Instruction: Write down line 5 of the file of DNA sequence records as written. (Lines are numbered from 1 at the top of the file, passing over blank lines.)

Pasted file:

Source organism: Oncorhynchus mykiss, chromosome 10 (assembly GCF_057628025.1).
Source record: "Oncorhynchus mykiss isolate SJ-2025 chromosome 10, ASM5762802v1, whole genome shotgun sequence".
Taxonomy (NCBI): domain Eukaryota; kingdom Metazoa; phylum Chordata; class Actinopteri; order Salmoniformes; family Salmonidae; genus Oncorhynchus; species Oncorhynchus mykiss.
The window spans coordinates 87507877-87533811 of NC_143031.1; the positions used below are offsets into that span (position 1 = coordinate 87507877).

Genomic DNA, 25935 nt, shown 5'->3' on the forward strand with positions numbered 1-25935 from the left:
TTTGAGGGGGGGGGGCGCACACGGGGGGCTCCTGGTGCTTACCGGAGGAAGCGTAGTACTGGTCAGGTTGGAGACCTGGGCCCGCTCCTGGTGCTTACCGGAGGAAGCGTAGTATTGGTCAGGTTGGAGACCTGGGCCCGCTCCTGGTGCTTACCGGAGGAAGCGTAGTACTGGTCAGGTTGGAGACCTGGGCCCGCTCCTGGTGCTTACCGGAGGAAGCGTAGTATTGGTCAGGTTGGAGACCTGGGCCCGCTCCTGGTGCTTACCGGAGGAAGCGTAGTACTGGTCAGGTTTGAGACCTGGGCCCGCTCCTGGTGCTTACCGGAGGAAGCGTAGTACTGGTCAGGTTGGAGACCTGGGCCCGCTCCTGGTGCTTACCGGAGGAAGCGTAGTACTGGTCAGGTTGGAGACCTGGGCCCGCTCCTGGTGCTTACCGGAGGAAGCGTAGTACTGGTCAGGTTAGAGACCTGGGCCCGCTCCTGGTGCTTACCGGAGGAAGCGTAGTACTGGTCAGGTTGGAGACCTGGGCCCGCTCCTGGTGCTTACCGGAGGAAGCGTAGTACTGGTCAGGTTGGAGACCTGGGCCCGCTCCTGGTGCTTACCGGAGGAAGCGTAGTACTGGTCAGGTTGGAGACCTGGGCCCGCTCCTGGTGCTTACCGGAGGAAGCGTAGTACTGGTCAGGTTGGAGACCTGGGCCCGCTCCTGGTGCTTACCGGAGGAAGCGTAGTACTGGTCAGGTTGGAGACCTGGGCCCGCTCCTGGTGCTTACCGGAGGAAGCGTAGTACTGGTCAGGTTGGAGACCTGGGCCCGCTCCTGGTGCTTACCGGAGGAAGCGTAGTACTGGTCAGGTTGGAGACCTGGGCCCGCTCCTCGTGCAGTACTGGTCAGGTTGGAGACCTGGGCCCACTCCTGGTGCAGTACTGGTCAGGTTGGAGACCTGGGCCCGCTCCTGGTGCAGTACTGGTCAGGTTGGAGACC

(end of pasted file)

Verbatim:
Genomic DNA, 25935 nt, shown 5'->3' on the forward strand with positions numbered 1-25935 from the left: